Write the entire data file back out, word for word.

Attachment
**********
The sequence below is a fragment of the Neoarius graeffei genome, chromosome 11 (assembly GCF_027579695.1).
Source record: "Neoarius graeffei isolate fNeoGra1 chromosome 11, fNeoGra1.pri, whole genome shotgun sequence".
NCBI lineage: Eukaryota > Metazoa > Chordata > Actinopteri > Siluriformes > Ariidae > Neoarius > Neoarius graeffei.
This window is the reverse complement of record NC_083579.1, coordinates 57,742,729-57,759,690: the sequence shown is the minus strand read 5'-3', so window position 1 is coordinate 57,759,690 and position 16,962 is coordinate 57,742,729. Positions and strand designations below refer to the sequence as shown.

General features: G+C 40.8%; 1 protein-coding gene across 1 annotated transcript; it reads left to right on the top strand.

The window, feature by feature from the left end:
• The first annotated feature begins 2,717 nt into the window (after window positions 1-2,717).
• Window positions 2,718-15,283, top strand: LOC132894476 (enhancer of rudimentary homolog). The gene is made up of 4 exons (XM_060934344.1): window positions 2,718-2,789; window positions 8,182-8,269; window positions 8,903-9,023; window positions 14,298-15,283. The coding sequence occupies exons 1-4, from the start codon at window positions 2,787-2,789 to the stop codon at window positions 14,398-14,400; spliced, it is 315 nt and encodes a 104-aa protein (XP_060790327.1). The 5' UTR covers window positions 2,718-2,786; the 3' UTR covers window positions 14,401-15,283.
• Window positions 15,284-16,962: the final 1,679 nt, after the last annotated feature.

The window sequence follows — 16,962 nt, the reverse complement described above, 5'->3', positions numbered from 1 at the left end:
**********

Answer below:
The sequence below is a fragment of the Neoarius graeffei genome, chromosome 11 (assembly GCF_027579695.1).
Source record: "Neoarius graeffei isolate fNeoGra1 chromosome 11, fNeoGra1.pri, whole genome shotgun sequence".
NCBI lineage: Eukaryota > Metazoa > Chordata > Actinopteri > Siluriformes > Ariidae > Neoarius > Neoarius graeffei.
This window is the reverse complement of record NC_083579.1, coordinates 57,742,729-57,759,690: the sequence shown is the minus strand read 5'-3', so window position 1 is coordinate 57,759,690 and position 16,962 is coordinate 57,742,729. Positions and strand designations below refer to the sequence as shown.

General features: G+C 40.8%; 1 protein-coding gene across 1 annotated transcript; it reads left to right on the top strand.

The window, feature by feature from the left end:
• The first annotated feature begins 2,717 nt into the window (after window positions 1-2,717).
• Window positions 2,718-15,283, top strand: LOC132894476 (enhancer of rudimentary homolog). The gene is made up of 4 exons (XM_060934344.1): window positions 2,718-2,789; window positions 8,182-8,269; window positions 8,903-9,023; window positions 14,298-15,283. The coding sequence occupies exons 1-4, from the start codon at window positions 2,787-2,789 to the stop codon at window positions 14,398-14,400; spliced, it is 315 nt and encodes a 104-aa protein (XP_060790327.1). The 5' UTR covers window positions 2,718-2,786; the 3' UTR covers window positions 14,401-15,283.
• Window positions 15,284-16,962: the final 1,679 nt, after the last annotated feature.

The window sequence follows — 16,962 nt, the reverse complement described above, 5'->3', positions numbered from 1 at the left end: